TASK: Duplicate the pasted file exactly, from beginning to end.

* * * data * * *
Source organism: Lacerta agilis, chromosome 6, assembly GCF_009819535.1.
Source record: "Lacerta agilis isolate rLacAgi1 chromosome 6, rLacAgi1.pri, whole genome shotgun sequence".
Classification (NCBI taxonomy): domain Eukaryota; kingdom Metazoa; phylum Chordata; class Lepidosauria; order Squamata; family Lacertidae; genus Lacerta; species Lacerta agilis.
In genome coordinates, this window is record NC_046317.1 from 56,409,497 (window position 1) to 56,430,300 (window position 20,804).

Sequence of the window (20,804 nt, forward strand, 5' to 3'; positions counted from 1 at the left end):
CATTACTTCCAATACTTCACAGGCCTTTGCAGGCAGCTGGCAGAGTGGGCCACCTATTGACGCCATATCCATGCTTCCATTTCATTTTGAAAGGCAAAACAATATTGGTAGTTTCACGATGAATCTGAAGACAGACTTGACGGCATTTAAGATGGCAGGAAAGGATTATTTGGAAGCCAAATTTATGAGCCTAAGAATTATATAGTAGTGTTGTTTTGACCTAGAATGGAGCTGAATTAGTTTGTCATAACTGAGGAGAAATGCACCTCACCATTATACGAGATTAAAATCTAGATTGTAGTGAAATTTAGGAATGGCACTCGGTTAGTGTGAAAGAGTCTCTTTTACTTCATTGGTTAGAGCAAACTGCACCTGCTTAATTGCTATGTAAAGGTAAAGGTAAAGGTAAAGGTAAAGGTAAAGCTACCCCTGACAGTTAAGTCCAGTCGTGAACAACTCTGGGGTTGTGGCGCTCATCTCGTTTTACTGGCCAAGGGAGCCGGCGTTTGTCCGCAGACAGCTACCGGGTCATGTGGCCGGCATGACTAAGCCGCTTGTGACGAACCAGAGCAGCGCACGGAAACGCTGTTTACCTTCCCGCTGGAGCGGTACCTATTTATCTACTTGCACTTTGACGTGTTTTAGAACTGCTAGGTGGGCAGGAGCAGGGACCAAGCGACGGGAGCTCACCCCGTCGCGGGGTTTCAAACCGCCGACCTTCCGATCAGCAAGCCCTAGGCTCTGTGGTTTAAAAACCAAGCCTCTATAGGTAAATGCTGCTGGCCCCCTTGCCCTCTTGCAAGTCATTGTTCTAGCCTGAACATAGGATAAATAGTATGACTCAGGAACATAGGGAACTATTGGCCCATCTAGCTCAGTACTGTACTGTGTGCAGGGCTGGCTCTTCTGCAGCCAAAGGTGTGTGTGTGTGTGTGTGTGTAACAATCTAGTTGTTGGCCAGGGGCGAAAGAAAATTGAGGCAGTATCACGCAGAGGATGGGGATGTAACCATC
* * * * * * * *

Source organism: Lacerta agilis, chromosome 6, assembly GCF_009819535.1.
Source record: "Lacerta agilis isolate rLacAgi1 chromosome 6, rLacAgi1.pri, whole genome shotgun sequence".
Classification (NCBI taxonomy): domain Eukaryota; kingdom Metazoa; phylum Chordata; class Lepidosauria; order Squamata; family Lacertidae; genus Lacerta; species Lacerta agilis.
In genome coordinates, this window is record NC_046317.1 from 56,409,497 (window position 1) to 56,430,300 (window position 20,804).

Sequence of the window (20,804 nt, forward strand, 5' to 3'; positions counted from 1 at the left end):
CATTACTTCCAATACTTCACAGGCCTTTGCAGGCAGCTGGCAGAGTGGGCCACCTATTGACGCCATATCCATGCTTCCATTTCATTTTGAAAGGCAAAACAATATTGGTAGTTTCACGATGAATCTGAAGACAGACTTGACGGCATTTAAGATGGCAGGAAAGGATTATTTGGAAGCCAAATTTATGAGCCTAAGAATTATATAGTAGTGTTGTTTTGACCTAGAATGGAGCTGAATTAGTTTGTCATAACTGAGGAGAAATGCACCTCACCATTATACGAGATTAAAATCTAGATTGTAGTGAAATTTAGGAATGGCACTCGGTTAGTGTGAAAGAGTCTCTTTTACTTCATTGGTTAGAGCAAACTGCACCTGCTTAATTGCTATGTAAAGGTAAAGGTAAAGGTAAAGGTAAAGGTAAAGCTACCCCTGACAGTTAAGTCCAGTCGTGAACAACTCTGGGGTTGTGGCGCTCATCTCGTTTTACTGGCCAAGGGAGCCGGCGTTTGTCCGCAGACAGCTACCGGGTCATGTGGCCGGCATGACTAAGCCGCTTGTGACGAACCAGAGCAGCGCACGGAAACGCTGTTTACCTTCCCGCTGGAGCGGTACCTATTTATCTACTTGCACTTTGACGTGTTTTAGAACTGCTAGGTGGGCAGGAGCAGGGACCAAGCGACGGGAGCTCACCCCGTCGCGGGGTTTCAAACCGCCGACCTTCCGATCAGCAAGCCCTAGGCTCTGTGGTTTAAAAACCAAGCCTCTATAGGTAAATGCTGCTGGCCCCCTTGCCCTCTTGCAAGTCATTGTTCTAGCCTGAACATAGGATAAATAGTATGACTCAGGAACATAGGGAACTATTGGCCCATCTAGCTCAGTACTGTACTGTGTGCAGGGCTGGCTCTTCTGCAGCCAAAGGTGTGTGTGTGTGTGTGTGTGTAACAATCTAGTTGTTGGCCAGGGGCGAAAGAAAATTGAGGCAGTATCACGCAGAGGATGGGGATGTAACCATC